1

Here's what I would like to achieve: I have some directories, and subdirectories in them (which may have sub-subdirectories). In each subdirectory I want a zip file with contents of that particular directory.

find nicely finds my subdirectories:

find . -mindepth 2 -maxdepth 2 -type d

but I have a hard time completing the

-exec zip ... \;

Would you be able to help me with that? I tried many combinations, can't figure it out. :(

For clarification, here's a tree.

├── DIR1
│   ├── FILE1
|   ├── FILE2
│   └── FILE3
├── FILE4
├── DIR2
│   ├── DIR3
│   │   ├── SUBDIR1
│   │   │   ├── SUBFILE1
│   │   │   ├── SUBSUBDIR1
│   │   │   │   ├── SUBSUBFILE1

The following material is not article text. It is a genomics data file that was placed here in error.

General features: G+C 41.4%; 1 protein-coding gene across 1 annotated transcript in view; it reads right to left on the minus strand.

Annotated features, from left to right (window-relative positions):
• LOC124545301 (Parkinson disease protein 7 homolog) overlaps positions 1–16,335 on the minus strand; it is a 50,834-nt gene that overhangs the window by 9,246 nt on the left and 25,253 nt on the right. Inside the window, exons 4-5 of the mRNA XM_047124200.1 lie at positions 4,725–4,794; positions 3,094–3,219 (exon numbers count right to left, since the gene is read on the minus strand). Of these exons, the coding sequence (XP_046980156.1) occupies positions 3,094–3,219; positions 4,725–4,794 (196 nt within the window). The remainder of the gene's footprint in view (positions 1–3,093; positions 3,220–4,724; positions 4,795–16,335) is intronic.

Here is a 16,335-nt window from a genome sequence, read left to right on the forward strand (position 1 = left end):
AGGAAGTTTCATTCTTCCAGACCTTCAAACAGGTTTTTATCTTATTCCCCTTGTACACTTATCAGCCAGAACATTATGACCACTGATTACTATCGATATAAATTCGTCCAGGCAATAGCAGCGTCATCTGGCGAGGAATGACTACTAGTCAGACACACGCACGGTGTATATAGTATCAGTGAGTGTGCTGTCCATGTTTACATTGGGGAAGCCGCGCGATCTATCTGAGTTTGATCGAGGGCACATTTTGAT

│   │   │   │   └── SUBSUBFILE2
│   │   │   └── SUBSUBDIR1
│   │   │       ├── SUBSUBFILE3
│   │   │       └── SUBSUBFILE4
│   │   ├── FILE4
│   │   ├── FILE5
│   │   ├── FILE6
│   │   └── Zip file named DIR3.zip with FILE4, FILE5, FILE6
2

Using -execdir instead of -exec runs the command from the directory find is currently traversing, which makes this problem a little easier:

find . -mindepth 2 -maxdepth 2 -type d -execdir zip -r {}.zip {} ';'

Note that the string {} is interpreted by find as the current filename, and is relative when -execdir is used.

  • Hey, works great. Thanks! Tried something akin to that, with -execname, not sure why it did not work outf. – user11426 Nov 30 '15 at 9:01

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